• A 10% increase in ROA (Route Origin Authorization) creation by the existing MANRS participants, which shows they support cryptographic validation of IP address ownership;
  • 5% of existing MANRS participants implementing ROV (Route Origin Validation), which shows they are actually checking that a given network is authorized to announce routes to a given IP address range; and,
  • 30% improvement in MANRS participants’ conformance from 3 months before joining MANRS and 3 months after, showing that MANRS participants and the MANRS governance structure work well to keep networks clean over time, and not just when they apply and first join.

Assessing community readiness

We are committed to providing ongoing support to MANRS as a community-designed and, ultimately, a community-led initiative. The goal is for MANRS itself to be a self-governed community in coming years. In 2021, we will work with an advisory group to determine definitively whether the community is ready to receive, cultivate, own, and govern MANRS and the MANRS Observatory moving forward.

Preserving the Open Internet Model at the WTSA

Promoting openness, transparency, and collaboration

Open standards provide a “common language” for the more than 70,000 interconnected networks that comprise the global Internet to communicate with each other. Developed through open, bottom-up, and consensus-based processes at various Standards Development Organizations, open standards underpin the open Internet model. This model has been crucial to the Internet’s success to date, having brought more than half of the world’s population online in just a few decades.

As we work together to bring everyone online, open standards are as critical now as they were in the early development of the Internet and will remain so for the future growth and evolution of the Internet.

Because of this, the Internet Society takes a proactive approach to the World Telecommunication Standardization Assembly (WTSA), an event within the International Telecommunication Union (ITU). The event defines the senior leadership team, work program, working methods, and structure of Study Groups for the ITU’s Telecommunication Standardization Sector (ITU-T).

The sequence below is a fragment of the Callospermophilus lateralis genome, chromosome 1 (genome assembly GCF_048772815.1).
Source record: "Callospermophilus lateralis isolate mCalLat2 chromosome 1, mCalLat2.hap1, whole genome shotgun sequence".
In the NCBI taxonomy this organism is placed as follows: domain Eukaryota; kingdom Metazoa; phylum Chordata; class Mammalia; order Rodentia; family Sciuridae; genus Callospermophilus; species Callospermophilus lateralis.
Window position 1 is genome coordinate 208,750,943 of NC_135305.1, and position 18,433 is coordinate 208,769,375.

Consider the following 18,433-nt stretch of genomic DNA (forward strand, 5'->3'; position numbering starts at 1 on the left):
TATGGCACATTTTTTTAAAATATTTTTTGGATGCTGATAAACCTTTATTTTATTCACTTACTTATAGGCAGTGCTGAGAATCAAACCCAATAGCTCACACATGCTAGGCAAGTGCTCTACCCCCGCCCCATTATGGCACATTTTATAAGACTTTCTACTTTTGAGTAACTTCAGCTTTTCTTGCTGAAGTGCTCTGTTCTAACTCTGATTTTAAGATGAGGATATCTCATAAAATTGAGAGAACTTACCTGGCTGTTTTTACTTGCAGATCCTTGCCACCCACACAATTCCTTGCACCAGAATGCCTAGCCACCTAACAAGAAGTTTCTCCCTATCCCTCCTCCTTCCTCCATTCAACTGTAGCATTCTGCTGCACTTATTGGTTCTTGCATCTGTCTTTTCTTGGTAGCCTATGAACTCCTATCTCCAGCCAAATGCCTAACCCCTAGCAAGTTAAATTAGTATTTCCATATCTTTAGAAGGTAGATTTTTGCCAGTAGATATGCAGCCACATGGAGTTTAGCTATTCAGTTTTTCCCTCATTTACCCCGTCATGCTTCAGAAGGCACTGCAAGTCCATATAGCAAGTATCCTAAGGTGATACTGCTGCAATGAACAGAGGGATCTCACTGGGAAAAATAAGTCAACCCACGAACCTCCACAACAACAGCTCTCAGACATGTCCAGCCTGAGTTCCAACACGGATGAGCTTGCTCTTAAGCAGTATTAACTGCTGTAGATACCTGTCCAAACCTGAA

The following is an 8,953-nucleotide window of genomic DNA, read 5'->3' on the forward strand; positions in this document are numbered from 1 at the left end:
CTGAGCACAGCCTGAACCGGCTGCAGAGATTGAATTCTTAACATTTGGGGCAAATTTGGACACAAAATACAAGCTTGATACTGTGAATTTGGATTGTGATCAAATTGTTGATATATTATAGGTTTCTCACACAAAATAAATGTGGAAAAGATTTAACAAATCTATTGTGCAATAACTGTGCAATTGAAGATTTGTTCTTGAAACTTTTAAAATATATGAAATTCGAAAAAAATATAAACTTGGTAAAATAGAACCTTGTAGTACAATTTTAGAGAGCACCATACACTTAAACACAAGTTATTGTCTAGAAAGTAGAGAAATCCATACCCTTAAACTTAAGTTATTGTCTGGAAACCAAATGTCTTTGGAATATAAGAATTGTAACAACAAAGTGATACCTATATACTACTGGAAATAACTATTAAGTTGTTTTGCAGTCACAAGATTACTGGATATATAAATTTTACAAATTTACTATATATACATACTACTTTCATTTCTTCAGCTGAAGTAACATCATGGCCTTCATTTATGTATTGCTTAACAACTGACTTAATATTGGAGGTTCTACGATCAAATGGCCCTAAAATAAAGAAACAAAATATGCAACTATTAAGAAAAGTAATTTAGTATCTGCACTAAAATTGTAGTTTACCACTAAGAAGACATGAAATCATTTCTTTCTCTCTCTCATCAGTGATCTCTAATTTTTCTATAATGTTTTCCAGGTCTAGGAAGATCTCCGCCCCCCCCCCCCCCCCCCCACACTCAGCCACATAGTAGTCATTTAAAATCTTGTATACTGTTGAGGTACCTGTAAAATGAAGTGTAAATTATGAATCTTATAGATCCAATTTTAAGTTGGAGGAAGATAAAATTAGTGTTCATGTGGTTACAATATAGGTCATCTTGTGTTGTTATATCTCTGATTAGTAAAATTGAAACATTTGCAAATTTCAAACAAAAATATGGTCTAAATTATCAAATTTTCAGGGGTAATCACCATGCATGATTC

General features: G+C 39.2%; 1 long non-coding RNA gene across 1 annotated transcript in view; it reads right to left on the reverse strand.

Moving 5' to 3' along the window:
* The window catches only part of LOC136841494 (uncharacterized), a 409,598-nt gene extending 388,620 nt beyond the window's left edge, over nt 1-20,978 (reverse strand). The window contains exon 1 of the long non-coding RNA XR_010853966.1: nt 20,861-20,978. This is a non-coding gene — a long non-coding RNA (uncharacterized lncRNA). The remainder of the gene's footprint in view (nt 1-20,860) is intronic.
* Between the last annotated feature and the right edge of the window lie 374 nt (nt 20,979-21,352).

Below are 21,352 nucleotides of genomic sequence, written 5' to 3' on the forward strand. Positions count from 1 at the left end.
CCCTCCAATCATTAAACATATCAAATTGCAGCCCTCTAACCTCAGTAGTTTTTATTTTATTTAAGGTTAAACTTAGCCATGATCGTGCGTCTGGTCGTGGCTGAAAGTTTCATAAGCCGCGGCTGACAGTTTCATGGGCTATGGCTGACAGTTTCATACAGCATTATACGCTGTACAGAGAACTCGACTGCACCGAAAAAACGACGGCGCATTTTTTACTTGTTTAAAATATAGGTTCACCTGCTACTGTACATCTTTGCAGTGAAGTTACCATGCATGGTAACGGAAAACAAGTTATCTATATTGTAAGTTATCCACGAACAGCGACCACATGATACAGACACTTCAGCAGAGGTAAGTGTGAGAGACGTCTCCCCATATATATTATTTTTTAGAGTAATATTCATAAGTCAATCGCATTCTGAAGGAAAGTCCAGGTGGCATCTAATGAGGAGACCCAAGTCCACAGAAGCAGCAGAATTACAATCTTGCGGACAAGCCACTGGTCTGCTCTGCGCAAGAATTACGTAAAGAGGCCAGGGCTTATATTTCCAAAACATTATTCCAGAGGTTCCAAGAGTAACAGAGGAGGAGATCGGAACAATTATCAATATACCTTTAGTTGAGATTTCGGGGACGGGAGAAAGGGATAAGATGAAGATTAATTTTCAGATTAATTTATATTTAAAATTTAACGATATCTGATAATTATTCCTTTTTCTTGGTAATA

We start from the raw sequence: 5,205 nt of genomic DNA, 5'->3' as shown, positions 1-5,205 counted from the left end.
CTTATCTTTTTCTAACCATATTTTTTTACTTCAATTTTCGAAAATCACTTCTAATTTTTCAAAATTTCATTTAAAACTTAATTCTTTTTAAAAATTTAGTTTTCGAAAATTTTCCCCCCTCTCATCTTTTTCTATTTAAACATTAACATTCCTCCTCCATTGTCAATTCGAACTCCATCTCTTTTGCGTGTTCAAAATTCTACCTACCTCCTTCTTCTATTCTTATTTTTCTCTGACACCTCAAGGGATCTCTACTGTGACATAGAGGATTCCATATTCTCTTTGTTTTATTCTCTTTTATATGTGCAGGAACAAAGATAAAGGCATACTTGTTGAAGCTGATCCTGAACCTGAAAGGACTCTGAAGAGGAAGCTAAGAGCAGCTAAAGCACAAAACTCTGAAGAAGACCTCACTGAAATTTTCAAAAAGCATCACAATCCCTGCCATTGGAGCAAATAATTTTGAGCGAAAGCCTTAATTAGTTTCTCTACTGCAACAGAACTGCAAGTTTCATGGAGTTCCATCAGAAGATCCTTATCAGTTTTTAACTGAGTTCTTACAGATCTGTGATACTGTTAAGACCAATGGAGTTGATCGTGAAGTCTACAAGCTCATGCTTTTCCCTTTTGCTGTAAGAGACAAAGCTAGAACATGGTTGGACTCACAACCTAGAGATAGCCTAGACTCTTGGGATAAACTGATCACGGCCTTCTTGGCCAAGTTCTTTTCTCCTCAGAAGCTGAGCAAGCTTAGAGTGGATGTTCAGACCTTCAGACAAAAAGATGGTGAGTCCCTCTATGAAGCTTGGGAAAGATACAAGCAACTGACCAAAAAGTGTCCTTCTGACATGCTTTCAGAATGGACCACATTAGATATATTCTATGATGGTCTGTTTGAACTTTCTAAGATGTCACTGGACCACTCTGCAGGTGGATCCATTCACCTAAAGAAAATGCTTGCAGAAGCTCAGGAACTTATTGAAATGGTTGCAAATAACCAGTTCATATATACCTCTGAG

Working with our community and partners to preserve the open Internet model, we will advocate for greater openness and transparency in ITU standards development processes. We will also work to ensure that the standards activities undertaken respond to technology and market demands as opposed to policy or regulatory needs.

Our goal is to ensure forthcoming initiatives within the ITU-T, including proposals related to so-called “New IP”, do not duplicate work of other Internet standards bodies, including the Internet Engineering Task Force (IETF). In the lead-up to or during WTSA, we aim to have four governments or governmental agencies express support for our positions.

Getting the message out

The ITU’s membership is comprised of government delegations (Member States), private industry, and other approved organizations; however, Member States are the only voting parties at WTSA.

As a trusted source for technical and policy advice, we will provide Member States with accurate, timely information to enable thoughtful decision-making, especially where we are actively engaged with their governments through our work. We will also provide information to regional organizations on key Internet-related topics that will be debated at the WTSA.

Internet Society Chapters and Organizational Members are often in the best position to reach out to their government and local stakeholders in preparation for the WTSA. We will provide them with useful and relevant information to strengthen their local advocacy. We will publish a matrix of proposals, thought pieces and other materials that position the Internet Society as a go-to source of information about the WTSA and a premier advocate for the Internet in this forum.

Creating an Internet for
everyone everywhere

Members globally

Chapters & SIGs

Organization members